‘Not fair on relatives’: Publish Iraq War report immediately says Deputy PM Clegg

‘Not fair on relatives’: Publish Iraq War report immediately says Deputy PM Clegg
Britain’s deputy prime minister has called for the publication of the 2003 Iraq war inquiry to be brought forward, amid fears that more setbacks will mean the report will be delayed until after the May 2015 general election.

Speaking to LBC radio, Nick Clegg said delays were “not fair on the relatives” of those who died fighting in Iraq, and that he would be “very disappointed” if the Chilcot inquiry report was not released before polling day in May.

“It is absolutely not fair on those people, who lost sons and daughters and loved ones in that conflict, that they’re still having to wait to understand how that fateful and in my view utterly wrong decision [to go to war] was taken in the first place,” the Deputy PM said.

The final piece of witness evidence was collected three years ago in 2011, but the delay in publication is due to the process of ‘Maxwellisation’, where individuals who have been criticized in an official government document are given the chance to defend themselves.

READ MORE:Tony Blair shown Iraq inquiry findings prior to public release

Clegg further voiced his wish to read the report himself, and said the delay in publication reflected badly on the authors.

“I would like to see this report. I would have liked to have seen it published a long time ago. But when this report was set up, quite rightly it was set up entirely independent of politicians.”

“If this was run by politicians people would immediately suspect it to be a stitch-up,” he added.

The inquiry, presided over by Sir John Chilcot, was commission by Gordon Brown in 2009.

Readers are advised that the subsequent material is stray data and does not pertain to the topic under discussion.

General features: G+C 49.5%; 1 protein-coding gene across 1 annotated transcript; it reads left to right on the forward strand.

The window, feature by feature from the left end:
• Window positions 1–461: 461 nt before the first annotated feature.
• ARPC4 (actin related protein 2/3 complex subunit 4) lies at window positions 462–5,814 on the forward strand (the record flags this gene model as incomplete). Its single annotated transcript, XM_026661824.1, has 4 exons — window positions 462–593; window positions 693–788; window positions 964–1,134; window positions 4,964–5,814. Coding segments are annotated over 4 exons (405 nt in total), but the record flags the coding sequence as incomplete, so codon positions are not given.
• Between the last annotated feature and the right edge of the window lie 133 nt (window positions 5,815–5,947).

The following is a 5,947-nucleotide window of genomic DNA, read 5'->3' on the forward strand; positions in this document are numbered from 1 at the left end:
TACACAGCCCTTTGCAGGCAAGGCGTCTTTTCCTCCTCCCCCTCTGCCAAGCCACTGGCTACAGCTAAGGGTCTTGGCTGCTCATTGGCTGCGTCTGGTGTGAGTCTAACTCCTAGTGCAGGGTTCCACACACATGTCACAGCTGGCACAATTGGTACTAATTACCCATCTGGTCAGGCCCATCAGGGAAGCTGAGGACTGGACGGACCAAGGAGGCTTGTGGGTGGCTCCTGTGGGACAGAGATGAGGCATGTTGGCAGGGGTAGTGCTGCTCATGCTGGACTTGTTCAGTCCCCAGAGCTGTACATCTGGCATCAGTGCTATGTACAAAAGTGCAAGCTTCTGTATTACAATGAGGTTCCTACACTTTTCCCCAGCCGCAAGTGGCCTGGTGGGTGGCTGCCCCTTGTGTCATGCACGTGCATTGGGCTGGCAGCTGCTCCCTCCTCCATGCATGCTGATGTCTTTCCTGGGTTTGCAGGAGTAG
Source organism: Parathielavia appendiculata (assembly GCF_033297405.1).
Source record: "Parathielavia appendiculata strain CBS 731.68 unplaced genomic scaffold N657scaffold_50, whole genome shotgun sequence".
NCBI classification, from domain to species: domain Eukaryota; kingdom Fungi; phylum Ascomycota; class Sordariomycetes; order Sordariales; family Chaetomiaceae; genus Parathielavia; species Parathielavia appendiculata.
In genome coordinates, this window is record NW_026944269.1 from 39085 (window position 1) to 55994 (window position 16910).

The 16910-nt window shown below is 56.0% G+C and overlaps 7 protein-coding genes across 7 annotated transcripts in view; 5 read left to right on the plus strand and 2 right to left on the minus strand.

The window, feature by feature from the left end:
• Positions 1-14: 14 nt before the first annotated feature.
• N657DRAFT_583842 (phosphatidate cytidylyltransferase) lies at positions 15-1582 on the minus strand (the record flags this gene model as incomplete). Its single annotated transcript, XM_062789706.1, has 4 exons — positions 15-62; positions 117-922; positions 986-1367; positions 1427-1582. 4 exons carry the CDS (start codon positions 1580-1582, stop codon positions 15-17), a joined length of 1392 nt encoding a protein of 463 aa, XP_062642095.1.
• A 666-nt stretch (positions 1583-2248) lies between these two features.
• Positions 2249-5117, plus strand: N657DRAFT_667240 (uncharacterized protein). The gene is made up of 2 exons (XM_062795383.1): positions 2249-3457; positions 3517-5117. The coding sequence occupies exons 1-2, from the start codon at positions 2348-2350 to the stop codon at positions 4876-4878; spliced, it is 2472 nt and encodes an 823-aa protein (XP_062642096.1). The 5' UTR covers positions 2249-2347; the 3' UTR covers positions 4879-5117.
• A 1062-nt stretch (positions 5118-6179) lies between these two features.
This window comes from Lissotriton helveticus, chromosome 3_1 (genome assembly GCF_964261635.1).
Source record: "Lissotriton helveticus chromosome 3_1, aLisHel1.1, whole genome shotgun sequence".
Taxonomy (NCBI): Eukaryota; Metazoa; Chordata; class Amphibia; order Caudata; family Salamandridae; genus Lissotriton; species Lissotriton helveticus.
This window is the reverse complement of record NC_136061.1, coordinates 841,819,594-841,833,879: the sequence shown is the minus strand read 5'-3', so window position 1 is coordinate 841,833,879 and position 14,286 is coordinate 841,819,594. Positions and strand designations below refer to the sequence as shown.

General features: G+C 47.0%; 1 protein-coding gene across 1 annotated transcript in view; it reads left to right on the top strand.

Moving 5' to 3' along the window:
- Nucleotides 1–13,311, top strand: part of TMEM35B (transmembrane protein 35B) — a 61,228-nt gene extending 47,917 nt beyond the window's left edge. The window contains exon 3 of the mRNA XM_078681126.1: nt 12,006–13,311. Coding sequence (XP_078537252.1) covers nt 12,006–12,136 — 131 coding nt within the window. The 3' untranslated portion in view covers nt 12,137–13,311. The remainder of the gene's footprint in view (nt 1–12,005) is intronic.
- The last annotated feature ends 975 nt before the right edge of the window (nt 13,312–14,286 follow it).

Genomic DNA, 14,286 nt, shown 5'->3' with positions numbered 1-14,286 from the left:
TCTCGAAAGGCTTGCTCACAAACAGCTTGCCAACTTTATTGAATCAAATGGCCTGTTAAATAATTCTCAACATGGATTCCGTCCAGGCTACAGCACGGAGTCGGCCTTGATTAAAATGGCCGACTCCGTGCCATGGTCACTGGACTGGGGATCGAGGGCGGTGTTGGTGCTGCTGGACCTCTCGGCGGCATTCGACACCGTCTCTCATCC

Prime Minister David Cameron said last year he hoped the delays and problems with publishing the inquiry would be “concluded as soon as possible.

An Iraqi man passes British soldiers patrolling the streets in the southern city of Basra, some 600 km of Baghdad December 6, 2003. (Reuters/Atef Hassan)

Much of the criticism surrounding the inquiry’s publication revolves around the communications between George W. Bush and former PM Tony Blair, both of whom are expected to be condemned in the report.

There has already been mass debate about how public the correspondences between the two men should be. Chilcot has previously said he hopes they will be able to publish “gists and quotes” from the messages so readers can understand the conclusions.

Whitehall has always been against any publication of private correspondences, saying it would deter politicians and diplomats from speaking freely with one another.

READ MORE:Iraq Inquiry to cost taxpayer £10mn

Following complaints from the US, it was announced that none of Bush’s messages would be published, and that many quotes would be kept to the “minimum necessary.”

Despite increasing speculation that delaying publication further would influence the voters’ decisions in May, Whitehall mandarins now believe it may not be released until even later, after the general election.

Labour strategists have reportedly voiced concerns that a resurgence in the Iraq war debate before the general election would be damaging, as the Labour government’s involvement in the decision to go to war was seen to be responsible for the spike in Liberal Democrat support prior to the 2010 election.

Clegg also said the report would benefit from rapid publication, not least to assuage the grief of bereaved families.

I very much hope that people who are running the commission, punctilious though they clearly are being, also feel a heavy weight of responsibility towards the families that they really do need to try and bring this to a conclusion as rapidly as possible.”

“Every prospective sort of timetable or deadline or publication date appears to have slipped,” he added.